Sunday, April 13, 2008

thoughts on vaccines

There are so many things I could write about, like sleeping, eating, costs of "stuff", but I've decided that I have more to say about vaccines because it's such a controversial topic.

As you know, I decided to put Thumper on an alternate vaccine schedule because of my concerns w/ the aluminum in vaccines. A parents mailing list I'm on recently had several posts on this subject. Since I didn't want to get into the fray of the discussion, I thought I'd post my thoughts here.

There were two posts, one was a parent wondering why pediatricians don't support her desire for no vaccines, and the other was about whether or not non-vaccinated children affect vaccinated children. The majority of the emails were from pro-vaccine people. Most of them had the view that non-vaccinated children are doing so on the backs of vaccinated children (due to the herd effect); that non-vaccinated children make vaccinated children unsafe; and that vaccines are there to save lives.

I think I take the middle of the road approach on this. It's kind of sad that pro-vaccination people and no-vaccination people are very adamant about their point of views and can't see the other side. One reply was from a doctor, who said that he's seen his share of children suffering from meningitis or rubella; things that could have been saved from vaccination. He also said that there's the "let parents be the ones who can make the best decisions for their kids" argument, which is hard for pediatricians to accept, given that they see their share of neglectful parents. And finally, that pediatricians think of themselves as caring for children, rather than "serving" the parents.

I liked his arguments for vaccination alot. When you browse the web for advice, a lot of parents like to use the, "you know what's best for your children, trust your instincts" line. If we knew what were best for our children, we wouldn't be asking for advice would we? While I also think that "experts" aren't much of experts, I do think that there are some ways of doing things are better than others. And sometimes there IS a right way and wrong way of doing something. Would one say that the parents who decided to pray for their children instead of seeking medical help is actually the right way, and that they should trust their instincts?

Anyways, I totally understand where pediatricians come from and that's why I don't really begrudge them when they try to convince me to follow the vaccine schedule. It doesn't mean I think they're totally right, but that I understand their motivation.

Then there's the "your un-vaccinated child has an effect on my vaccinated child". That many children died from these diseases before we had vaccines. That in other parts of the world, un-vaccinated children continue to die from these diseases. I don't think it's that black and white. I think it depends on the specific vaccines and your lifestyle.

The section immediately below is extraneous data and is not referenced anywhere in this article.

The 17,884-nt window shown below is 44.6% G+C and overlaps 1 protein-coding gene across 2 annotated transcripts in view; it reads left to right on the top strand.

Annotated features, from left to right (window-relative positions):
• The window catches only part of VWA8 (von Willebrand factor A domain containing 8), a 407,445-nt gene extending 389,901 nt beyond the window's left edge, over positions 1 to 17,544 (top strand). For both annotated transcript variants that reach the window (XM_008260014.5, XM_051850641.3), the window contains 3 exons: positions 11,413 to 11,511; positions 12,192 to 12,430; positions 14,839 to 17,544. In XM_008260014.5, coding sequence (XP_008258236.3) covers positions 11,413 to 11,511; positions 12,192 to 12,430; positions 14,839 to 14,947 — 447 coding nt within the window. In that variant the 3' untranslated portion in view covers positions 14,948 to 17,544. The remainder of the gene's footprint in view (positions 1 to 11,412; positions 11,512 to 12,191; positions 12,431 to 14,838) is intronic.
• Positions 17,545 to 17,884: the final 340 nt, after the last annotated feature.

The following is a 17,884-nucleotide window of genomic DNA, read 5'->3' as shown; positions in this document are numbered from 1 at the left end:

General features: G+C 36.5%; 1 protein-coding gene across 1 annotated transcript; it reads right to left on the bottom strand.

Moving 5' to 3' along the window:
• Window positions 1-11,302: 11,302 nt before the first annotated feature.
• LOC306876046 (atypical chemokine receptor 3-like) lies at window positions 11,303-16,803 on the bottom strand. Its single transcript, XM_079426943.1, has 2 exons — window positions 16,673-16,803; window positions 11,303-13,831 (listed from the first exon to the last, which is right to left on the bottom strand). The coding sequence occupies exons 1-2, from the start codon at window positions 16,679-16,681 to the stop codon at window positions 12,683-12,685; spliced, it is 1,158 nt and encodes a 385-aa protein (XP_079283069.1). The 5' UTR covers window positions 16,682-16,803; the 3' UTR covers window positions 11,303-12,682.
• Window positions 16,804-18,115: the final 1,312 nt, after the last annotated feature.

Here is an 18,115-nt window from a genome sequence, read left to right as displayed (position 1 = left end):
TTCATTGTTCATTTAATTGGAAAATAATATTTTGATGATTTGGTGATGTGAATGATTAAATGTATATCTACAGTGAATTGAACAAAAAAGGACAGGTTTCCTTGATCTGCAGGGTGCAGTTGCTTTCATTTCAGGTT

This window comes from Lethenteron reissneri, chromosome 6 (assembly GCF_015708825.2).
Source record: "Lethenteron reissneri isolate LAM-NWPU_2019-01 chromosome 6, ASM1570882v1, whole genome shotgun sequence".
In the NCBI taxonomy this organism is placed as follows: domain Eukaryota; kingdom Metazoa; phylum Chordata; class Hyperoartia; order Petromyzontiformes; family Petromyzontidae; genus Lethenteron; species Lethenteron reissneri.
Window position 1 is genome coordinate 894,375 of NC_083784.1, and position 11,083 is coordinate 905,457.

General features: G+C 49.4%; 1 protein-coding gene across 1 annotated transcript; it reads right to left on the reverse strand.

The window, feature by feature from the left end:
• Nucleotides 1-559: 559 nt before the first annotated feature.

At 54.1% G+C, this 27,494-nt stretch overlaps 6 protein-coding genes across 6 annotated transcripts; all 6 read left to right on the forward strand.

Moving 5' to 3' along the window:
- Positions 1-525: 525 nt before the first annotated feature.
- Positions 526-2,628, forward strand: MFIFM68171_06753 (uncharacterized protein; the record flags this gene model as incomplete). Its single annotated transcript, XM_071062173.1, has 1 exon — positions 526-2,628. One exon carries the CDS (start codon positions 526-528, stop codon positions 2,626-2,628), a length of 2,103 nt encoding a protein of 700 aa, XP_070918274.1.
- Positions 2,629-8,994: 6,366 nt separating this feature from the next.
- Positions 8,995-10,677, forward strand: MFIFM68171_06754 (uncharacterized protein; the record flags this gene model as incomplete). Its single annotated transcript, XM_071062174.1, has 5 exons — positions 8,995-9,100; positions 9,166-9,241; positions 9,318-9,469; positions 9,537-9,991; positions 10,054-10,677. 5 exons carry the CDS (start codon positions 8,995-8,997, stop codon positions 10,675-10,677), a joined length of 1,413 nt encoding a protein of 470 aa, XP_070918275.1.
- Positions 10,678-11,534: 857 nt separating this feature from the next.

And here's my main point. First, we don't know if vaccines cause autism. But supposing there is some sort of link. Then, how many children actually die from chickenpox, vs how many children are affected by autism. We keep seeing ads about how every 26 minutes a child is diagnosed w/ autism; or something like that. That just seems like such a high rate compared to the # of unvaccinated children in the US that get sick and die.

I know that I take my chances when I don't vaccinate my child on schedule. But I'd rather take that chance than to take the chance of having an autistic child. Having an autistic child is something you have to live w/ that child's whole life. That is so much harder to deal with than having a child die. Yes, probably an unpopular sentiment, and not that I want my child to die. But if you could do something to decrease your chance of having an autistic child, wouldn't you take it? Esp since in the current environment, my child is not likely to die from things like polio or HIB AND I'm going to vaccinate them when they start childcare?

Of course, there's the argument that we don't know if vaccines cause autism. Maybe it does, maybe it doesn't. Better safe than sorry I say. I'm also making sure my child eats well, live in not as polluted are, and not touch a lot of plastics, in case other environmental factors play a role. I try to make sure I eat well, both during pregnancy and breastfeeding phase.

On the other side, the pro-vaccination people keep forgetting that it's not that black and white, even w/o the mercury or aluminum issue. It IS true that sometimes vaccines have weird effects on children. And it is also true that there are lots of unvaccinated adults (since they were on a different vaccination schedule) that could transmit these diseases. AND, sometimes you can get the disease even when you vaccinate! Vaccination isn't a cure-all.

1 comment:

Les said...

Hi There:

I saw your comment on the spinning babies blog about your baby turning breech at 37 weeks. Can I ask how things turned out?
My baby flipped breech last night and I'm 37 weeks, was expecting to homebirth with my midwife....I'm just sick at the thought of doing hospital or c-section. I'd really like to hear your experience.
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